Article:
Housing finance commitments fell sharply across Australia last month with lending to investors hitting fresh lows and driving declines around the country.
Coming off a six month high in February, the value of total housing finance fell 4.4 per cent to $31.89 billion in March, seasonally adjusted data from the Australian Bureau of Statistics shows.
Loans to investors dropped sharply, down nine per cent month-on-month.
ANZ senior economist Daniel Gradwell said investors made up just 42 per cent of lending nationwide, their lowest share since 2012.
‘While this result predates APRA’s recent decision to remove the 10 per cent ‘speed limit’ on investor borrowing, it is hard to see a re-acceleration in the investor segment with sentiment clearly subdued,’ Mr Gradwell said.
JP Morgan analyst Henry St John said tighter regulations had sharply adjusted the new lending market, with investors’ share of new lending in dollar terms also at six-year lows.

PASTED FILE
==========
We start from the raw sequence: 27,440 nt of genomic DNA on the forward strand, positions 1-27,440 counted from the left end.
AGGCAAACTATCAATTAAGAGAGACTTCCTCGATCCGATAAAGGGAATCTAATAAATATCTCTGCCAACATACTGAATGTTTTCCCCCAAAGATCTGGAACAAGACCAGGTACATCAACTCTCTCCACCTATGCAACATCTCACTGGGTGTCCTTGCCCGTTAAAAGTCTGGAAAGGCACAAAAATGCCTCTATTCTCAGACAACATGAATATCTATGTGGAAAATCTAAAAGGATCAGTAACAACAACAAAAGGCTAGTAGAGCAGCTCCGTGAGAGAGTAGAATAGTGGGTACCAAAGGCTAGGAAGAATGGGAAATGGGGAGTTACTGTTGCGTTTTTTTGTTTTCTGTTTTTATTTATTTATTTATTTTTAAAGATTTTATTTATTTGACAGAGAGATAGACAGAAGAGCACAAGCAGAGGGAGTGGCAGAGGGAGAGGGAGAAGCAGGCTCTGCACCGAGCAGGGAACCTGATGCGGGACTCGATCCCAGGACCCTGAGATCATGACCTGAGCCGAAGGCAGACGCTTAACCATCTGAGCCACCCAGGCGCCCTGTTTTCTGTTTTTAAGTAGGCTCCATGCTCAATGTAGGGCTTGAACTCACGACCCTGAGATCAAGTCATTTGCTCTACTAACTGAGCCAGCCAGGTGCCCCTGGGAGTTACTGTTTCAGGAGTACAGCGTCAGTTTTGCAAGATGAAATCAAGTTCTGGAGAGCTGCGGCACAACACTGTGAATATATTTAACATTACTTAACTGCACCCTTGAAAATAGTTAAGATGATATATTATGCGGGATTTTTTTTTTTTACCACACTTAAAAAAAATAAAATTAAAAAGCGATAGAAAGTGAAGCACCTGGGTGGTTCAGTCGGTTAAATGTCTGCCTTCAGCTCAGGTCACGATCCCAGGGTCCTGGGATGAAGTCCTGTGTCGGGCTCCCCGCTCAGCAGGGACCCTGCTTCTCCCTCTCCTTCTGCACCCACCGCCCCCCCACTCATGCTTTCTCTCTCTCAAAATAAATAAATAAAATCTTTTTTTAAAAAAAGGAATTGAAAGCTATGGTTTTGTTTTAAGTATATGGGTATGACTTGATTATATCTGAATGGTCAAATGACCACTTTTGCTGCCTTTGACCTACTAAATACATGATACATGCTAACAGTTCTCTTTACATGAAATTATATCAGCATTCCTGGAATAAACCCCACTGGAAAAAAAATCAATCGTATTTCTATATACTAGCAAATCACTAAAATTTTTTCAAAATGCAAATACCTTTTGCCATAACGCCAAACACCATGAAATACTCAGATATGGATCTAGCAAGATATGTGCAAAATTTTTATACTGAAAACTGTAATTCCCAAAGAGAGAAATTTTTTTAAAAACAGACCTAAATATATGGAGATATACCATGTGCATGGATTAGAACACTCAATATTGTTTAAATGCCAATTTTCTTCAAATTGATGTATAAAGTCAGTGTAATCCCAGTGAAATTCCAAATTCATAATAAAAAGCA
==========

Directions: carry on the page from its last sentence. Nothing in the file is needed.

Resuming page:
Mr St John said higher loan-to-income lending standards recently announced by APRA, and potential new requirements resulting from the banking royal commission could drive further falls in investor lending throughout 2018.
‘The significantly larger proportion of investor activity that occurs at high loan-to-income ratios implies that as lending criteria continue to be tightened, this will be a meaningful headwind for lending and credit growth,’ Mr St John said in a note on Friday.
The number of home loan approvals for owner occupiers fell 2.2 per cent for the month, disappointing market forecasts of a 1.5 per cent decline.
The national value of new home loan approvals for owner-occupiers was down 1.9 per cent, to $20.1 billion.
New lending to owner-occupiers fell across all major states outside Tasmania, which rose 1.9 per cent and the ACT which gained 2.6 per cent.
In seasonally adjusted data from the ABS, South Australia led declines, down 8.6 per cent, NSW down 2.9 per cent, and Victoria down 1.5 per cent.